AFRL holds new directed energy wargaming event
By Jeanne Dailey, Air Force Research Laboratory
/ Published January 27, 2021
KIRTLAND AIR FORCE BASE, N.M. – The Air Force Research Laboratory Directed Energy Directorate recently held its newest wargaming, modeling and simulation event at Kirtland Air Force Base.
The Directed Energy Utility Concept Experiment, or DEUCE, under the leadership of the directorate’s wargaming team, brought together F-16 pilots, F-15E weapon systems officers and an Airborne Warning and Control System air battle manager, with the goal of evaluating the capabilities of directed energy for the future battlefield.
“DEUCE exposed our visiting warfighters to airborne laser weapon systems and how they might be used to counter threats to accomplish air base air defense and platform protect missions,” said Teresa LeGalley, AFRL/RD’s wargaming and simulation lead.
“We engaged the warfighters in several battlefield scenarios. They gave us some excellent assessments, identifying where there is potential military utility of directed energy weapons.”
Capt. Scott Seidenberger, from the 552nd Air Control Wing at Tinker AFB, Oklahoma, served as the DEUCE Air Battle Manager. He explained the importance of the exercise to the operators and to the research being done at AFRL.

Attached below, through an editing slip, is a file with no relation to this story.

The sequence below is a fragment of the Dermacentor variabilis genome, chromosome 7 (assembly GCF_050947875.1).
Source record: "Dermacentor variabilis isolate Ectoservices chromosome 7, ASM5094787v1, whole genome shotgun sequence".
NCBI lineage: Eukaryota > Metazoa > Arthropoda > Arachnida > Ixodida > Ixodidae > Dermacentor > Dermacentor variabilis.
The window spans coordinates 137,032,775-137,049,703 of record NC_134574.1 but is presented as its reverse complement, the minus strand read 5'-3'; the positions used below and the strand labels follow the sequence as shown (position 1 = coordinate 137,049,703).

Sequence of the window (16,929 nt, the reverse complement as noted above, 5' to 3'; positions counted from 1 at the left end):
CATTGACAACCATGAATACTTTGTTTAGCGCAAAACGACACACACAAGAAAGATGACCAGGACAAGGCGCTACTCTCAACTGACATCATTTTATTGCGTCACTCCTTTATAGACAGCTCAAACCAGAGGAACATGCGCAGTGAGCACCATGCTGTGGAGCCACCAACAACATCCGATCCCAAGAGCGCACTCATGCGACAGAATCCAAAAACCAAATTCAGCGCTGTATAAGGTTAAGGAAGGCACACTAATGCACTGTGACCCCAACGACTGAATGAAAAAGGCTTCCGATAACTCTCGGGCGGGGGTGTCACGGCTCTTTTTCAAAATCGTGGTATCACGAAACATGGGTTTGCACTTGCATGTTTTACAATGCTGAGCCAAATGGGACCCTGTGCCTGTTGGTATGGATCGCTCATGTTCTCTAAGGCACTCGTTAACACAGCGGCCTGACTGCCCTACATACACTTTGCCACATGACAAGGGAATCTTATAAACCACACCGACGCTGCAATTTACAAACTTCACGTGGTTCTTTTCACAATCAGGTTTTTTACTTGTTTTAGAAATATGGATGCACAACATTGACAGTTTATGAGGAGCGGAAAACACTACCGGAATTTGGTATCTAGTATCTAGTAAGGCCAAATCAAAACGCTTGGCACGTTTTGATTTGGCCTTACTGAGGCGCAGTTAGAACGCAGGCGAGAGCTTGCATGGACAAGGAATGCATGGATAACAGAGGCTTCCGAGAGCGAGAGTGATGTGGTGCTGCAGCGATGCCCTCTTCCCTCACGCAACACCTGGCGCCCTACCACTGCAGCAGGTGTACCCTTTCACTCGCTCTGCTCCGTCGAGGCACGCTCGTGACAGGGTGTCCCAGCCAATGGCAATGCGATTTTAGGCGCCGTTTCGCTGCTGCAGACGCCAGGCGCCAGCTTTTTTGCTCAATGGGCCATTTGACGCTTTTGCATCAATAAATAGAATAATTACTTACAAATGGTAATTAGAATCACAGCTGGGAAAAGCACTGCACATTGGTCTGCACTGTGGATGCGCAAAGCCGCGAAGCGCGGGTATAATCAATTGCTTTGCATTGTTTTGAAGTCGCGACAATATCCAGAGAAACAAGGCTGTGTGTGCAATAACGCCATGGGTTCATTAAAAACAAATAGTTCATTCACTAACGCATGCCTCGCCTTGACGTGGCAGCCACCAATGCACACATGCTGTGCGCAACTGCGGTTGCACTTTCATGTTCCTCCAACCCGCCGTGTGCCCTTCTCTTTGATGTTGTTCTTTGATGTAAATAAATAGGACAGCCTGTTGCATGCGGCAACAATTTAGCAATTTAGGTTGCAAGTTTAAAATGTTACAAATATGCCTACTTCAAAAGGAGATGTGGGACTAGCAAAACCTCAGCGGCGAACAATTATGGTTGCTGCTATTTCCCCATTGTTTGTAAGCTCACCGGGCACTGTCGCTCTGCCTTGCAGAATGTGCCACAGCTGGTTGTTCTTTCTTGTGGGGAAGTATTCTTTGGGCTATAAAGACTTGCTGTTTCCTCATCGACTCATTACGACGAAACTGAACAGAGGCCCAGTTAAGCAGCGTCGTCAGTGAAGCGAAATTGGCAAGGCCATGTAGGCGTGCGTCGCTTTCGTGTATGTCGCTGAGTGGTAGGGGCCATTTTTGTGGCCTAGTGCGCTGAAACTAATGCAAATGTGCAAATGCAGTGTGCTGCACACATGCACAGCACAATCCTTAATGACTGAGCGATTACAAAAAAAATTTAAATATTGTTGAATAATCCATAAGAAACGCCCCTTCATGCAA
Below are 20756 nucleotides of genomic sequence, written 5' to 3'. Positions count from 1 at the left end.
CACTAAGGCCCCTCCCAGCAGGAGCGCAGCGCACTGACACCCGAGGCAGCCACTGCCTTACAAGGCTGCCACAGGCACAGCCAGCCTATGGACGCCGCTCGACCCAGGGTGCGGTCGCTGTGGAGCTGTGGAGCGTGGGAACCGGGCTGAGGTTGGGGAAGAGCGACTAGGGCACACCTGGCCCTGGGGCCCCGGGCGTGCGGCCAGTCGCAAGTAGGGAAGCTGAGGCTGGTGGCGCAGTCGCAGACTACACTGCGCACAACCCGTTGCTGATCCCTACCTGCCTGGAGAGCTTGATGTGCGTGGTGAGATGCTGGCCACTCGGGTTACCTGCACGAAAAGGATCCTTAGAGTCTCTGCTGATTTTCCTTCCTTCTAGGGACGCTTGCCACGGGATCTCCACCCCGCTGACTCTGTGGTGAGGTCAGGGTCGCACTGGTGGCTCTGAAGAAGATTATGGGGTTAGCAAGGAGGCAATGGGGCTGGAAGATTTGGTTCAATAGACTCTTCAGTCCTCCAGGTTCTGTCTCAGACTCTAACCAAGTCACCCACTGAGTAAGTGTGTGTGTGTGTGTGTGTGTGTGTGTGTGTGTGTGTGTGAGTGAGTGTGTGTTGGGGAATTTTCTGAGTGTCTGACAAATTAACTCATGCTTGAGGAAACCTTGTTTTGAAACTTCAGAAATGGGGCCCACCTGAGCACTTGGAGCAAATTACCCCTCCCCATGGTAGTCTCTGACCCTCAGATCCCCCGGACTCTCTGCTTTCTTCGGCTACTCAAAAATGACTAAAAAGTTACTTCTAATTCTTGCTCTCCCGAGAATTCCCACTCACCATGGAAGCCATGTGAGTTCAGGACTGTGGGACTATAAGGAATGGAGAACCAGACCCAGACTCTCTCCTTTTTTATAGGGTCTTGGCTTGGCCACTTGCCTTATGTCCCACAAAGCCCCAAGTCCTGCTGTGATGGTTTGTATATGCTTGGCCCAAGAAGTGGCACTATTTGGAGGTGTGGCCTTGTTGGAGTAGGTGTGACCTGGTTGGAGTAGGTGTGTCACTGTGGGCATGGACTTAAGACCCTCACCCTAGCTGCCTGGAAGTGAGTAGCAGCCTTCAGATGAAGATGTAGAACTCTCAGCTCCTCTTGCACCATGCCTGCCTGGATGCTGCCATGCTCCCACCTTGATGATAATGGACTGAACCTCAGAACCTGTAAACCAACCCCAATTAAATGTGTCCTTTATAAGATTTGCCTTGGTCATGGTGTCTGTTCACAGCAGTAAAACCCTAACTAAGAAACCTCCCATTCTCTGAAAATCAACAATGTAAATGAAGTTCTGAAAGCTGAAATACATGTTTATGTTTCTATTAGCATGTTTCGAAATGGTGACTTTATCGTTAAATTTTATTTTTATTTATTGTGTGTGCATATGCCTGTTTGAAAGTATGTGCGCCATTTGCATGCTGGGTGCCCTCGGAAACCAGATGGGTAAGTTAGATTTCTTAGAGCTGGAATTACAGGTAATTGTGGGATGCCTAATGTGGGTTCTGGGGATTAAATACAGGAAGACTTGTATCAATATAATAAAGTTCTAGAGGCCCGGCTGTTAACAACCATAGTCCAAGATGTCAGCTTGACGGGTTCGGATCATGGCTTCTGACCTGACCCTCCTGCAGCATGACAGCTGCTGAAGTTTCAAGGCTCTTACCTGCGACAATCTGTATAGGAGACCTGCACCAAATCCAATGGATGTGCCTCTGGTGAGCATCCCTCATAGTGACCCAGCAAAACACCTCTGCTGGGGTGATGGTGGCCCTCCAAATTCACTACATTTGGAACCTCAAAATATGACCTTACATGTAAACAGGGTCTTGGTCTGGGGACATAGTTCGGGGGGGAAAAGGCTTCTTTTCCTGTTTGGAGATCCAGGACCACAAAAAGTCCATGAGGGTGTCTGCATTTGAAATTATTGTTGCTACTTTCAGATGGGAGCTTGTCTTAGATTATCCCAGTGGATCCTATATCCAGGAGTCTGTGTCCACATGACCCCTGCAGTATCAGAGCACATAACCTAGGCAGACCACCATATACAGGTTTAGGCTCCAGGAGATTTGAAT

“The DEUCE event was a great opportunity to integrate operators into the research and development process,” Seidenberger said. “In this series of simulations, we were able to bring our operator experience to test advanced capabilities to meet the high-end threats we face today.”
“As a command-and-control subject matter expert, I was able to help better align AFRL's modeling and simulation to what we would expect to see in the operational environment,” Seidenberger explained. “And as communicated by the Air Force's most senior leadership, we need to stay agile in our technological development if we are to accelerate change!"
LeGalley said AFRL sees exercises like DEUCE providing valuable operator inputs and engagement evaluations to supplement technical analysis.
“Together, they provide critical information to the Air Force in evaluating how to implement new technologies,” LeGalley said. “It also gives warfighters insight into emerging technologies and how they may be used.”
Maj. Daniel Liu, an F-15E WSO from the 4th Fighter Wing located at Seymour Johnson AFB, North Carolina, found DEUCE to be a valuable experience.
“This is a terrific exercise and good opportunity to see what warfighting can look like in the future.” Liu said. “We don’t get that many opportunities to work with AFRL. I look forward to sharing what I learned at DEUCE with the younger pilots and WSOs in our unit.”
AFRL expects to hold at least two DEUCE events each year on various directed energy technologies and scenarios.
The Air Force Research Laboratory (AFRL) is the primary scientific research and development center for the Department of the Air Force. AFRL plays an integral role in leading the discovery, development, and integration of affordable warfighting technologies for our air, space, and cyberspace force. With a workforce of more than 11,000 across nine technology areas and 40 other operations across the globe, AFRL provides a diverse portfolio of science and technology ranging from fundamental to advanced research and technology development. For more information, visit: www.afresearchlab.com.